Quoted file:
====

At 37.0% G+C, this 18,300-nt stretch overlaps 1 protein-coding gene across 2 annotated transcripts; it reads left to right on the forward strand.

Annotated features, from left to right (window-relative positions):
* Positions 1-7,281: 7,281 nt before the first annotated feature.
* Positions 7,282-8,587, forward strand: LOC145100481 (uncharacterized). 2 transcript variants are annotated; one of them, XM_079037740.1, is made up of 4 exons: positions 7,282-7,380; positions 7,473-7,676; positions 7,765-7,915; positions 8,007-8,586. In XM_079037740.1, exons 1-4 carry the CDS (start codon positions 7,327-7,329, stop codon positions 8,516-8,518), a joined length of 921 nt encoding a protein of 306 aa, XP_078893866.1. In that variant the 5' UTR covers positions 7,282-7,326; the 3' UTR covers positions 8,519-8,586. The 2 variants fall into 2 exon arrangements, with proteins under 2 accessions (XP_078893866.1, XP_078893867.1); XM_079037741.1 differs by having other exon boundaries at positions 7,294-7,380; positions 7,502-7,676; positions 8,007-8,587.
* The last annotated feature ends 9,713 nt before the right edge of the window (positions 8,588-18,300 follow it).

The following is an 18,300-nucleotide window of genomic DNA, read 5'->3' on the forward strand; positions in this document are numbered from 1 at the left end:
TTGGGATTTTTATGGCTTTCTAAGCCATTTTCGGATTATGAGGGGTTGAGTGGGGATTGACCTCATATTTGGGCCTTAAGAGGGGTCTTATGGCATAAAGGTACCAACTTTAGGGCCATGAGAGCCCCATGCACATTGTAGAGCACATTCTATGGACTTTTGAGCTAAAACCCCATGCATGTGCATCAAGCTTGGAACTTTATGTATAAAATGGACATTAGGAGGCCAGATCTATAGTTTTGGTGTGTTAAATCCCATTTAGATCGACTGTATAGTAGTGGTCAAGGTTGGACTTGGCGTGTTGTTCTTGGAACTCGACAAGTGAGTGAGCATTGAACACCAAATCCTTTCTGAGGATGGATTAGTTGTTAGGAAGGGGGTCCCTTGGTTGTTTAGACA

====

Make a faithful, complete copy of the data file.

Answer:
At 37.0% G+C, this 18,300-nt stretch overlaps 1 protein-coding gene across 2 annotated transcripts; it reads left to right on the forward strand.

Annotated features, from left to right (window-relative positions):
* Positions 1-7,281: 7,281 nt before the first annotated feature.
* Positions 7,282-8,587, forward strand: LOC145100481 (uncharacterized). 2 transcript variants are annotated; one of them, XM_079037740.1, is made up of 4 exons: positions 7,282-7,380; positions 7,473-7,676; positions 7,765-7,915; positions 8,007-8,586. In XM_079037740.1, exons 1-4 carry the CDS (start codon positions 7,327-7,329, stop codon positions 8,516-8,518), a joined length of 921 nt encoding a protein of 306 aa, XP_078893866.1. In that variant the 5' UTR covers positions 7,282-7,326; the 3' UTR covers positions 8,519-8,586. The 2 variants fall into 2 exon arrangements, with proteins under 2 accessions (XP_078893866.1, XP_078893867.1); XM_079037741.1 differs by having other exon boundaries at positions 7,294-7,380; positions 7,502-7,676; positions 8,007-8,587.
* The last annotated feature ends 9,713 nt before the right edge of the window (positions 8,588-18,300 follow it).

The following is an 18,300-nucleotide window of genomic DNA, read 5'->3' on the forward strand; positions in this document are numbered from 1 at the left end:
TTGGGATTTTTATGGCTTTCTAAGCCATTTTCGGATTATGAGGGGTTGAGTGGGGATTGACCTCATATTTGGGCCTTAAGAGGGGTCTTATGGCATAAAGGTACCAACTTTAGGGCCATGAGAGCCCCATGCACATTGTAGAGCACATTCTATGGACTTTTGAGCTAAAACCCCATGCATGTGCATCAAGCTTGGAACTTTATGTATAAAATGGACATTAGGAGGCCAGATCTATAGTTTTGGTGTGTTAAATCCCATTTAGATCGACTGTATAGTAGTGGTCAAGGTTGGACTTGGCGTGTTGTTCTTGGAACTCGACAAGTGAGTGAGCATTGAACACCAAATCCTTTCTGAGGATGGATTAGTTGTTAGGAAGGGGGTCCCTTGGTTGTTTAGACA